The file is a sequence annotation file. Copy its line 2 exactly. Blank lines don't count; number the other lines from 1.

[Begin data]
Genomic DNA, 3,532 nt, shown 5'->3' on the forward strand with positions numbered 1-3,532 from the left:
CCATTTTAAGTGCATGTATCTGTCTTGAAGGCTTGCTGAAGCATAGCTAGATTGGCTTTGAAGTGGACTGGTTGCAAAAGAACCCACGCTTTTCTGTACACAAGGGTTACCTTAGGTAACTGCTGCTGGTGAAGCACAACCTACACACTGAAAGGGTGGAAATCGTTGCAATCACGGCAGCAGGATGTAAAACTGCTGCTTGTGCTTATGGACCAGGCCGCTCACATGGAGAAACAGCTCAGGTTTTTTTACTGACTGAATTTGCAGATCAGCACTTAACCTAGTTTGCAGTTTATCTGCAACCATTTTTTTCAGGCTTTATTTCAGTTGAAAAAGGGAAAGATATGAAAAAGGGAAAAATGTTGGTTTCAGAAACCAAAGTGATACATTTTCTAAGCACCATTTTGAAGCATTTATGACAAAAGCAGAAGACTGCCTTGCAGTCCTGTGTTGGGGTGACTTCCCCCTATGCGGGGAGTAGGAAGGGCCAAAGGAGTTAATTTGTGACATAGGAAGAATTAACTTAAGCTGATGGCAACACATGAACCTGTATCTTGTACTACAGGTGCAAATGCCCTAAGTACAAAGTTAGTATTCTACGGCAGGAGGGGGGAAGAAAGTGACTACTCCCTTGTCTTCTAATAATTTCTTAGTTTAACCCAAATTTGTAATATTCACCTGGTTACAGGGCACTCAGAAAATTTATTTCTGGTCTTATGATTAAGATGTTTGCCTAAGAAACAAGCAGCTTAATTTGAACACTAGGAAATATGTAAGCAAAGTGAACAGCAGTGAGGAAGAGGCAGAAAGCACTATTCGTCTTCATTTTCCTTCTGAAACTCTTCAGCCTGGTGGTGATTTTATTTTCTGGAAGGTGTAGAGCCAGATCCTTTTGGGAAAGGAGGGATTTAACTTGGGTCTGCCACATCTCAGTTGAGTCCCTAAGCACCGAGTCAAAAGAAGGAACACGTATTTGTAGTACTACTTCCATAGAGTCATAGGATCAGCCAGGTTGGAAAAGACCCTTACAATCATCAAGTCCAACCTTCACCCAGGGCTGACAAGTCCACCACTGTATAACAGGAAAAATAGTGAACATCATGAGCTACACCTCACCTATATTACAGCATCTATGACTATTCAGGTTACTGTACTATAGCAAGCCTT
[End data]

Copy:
CCATTTTAAGTGCATGTATCTGTCTTGAAGGCTTGCTGAAGCATAGCTAGATTGGCTTTGAAGTGGACTGGTTGCAAAAGAACCCACGCTTTTCTGTACACAAGGGTTACCTTAGGTAACTGCTGCTGGTGAAGCACAACCTACACACTGAAAGGGTGGAAATCGTTGCAATCACGGCAGCAGGATGTAAAACTGCTGCTTGTGCTTATGGACCAGGCCGCTCACATGGAGAAACAGCTCAGGTTTTTTTACTGACTGAATTTGCAGATCAGCACTTAACCTAGTTTGCAGTTTATCTGCAACCATTTTTTTCAGGCTTTATTTCAGTTGAAAAAGGGAAAGATATGAAAAAGGGAAAAATGTTGGTTTCAGAAACCAAAGTGATACATTTTCTAAGCACCATTTTGAAGCATTTATGACAAAAGCAGAAGACTGCCTTGCAGTCCTGTGTTGGGGTGACTTCCCCCTATGCGGGGAGTAGGAAGGGCCAAAGGAGTTAATTTGTGACATAGGAAGAATTAACTTAAGCTGATGGCAACACATGAACCTGTATCTTGTACTACAGGTGCAAATGCCCTAAGTACAAAGTTAGTATTCTACGGCAGGAGGGGGGAAGAAAGTGACTACTCCCTTGTCTTCTAATAATTTCTTAGTTTAACCCAAATTTGTAATATTCACCTGGTTACAGGGCACTCAGAAAATTTATTTCTGGTCTTATGATTAAGATGTTTGCCTAAGAAACAAGCAGCTTAATTTGAACACTAGGAAATATGTAAGCAAAGTGAACAGCAGTGAGGAAGAGGCAGAAAGCACTATTCGTCTTCATTTTCCTTCTGAAACTCTTCAGCCTGGTGGTGATTTTATTTTCTGGAAGGTGTAGAGCCAGATCCTTTTGGGAAAGGAGGGATTTAACTTGGGTCTGCCACATCTCAGTTGAGTCCCTAAGCACCGAGTCAAAAGAAGGAACACGTATTTGTAGTACTACTTCCATAGAGTCATAGGATCAGCCAGGTTGGAAAAGACCCTTACAATCATCAAGTCCAACCTTCACCCAGGGCTGACAAGTCCACCACTGTATAACAGGAAAAATAGTGAACATCATGAGCTACACCTCACCTATATTACAGCATCTATGACTATTCAGGTTACTGTACTATAGCAAGCCTT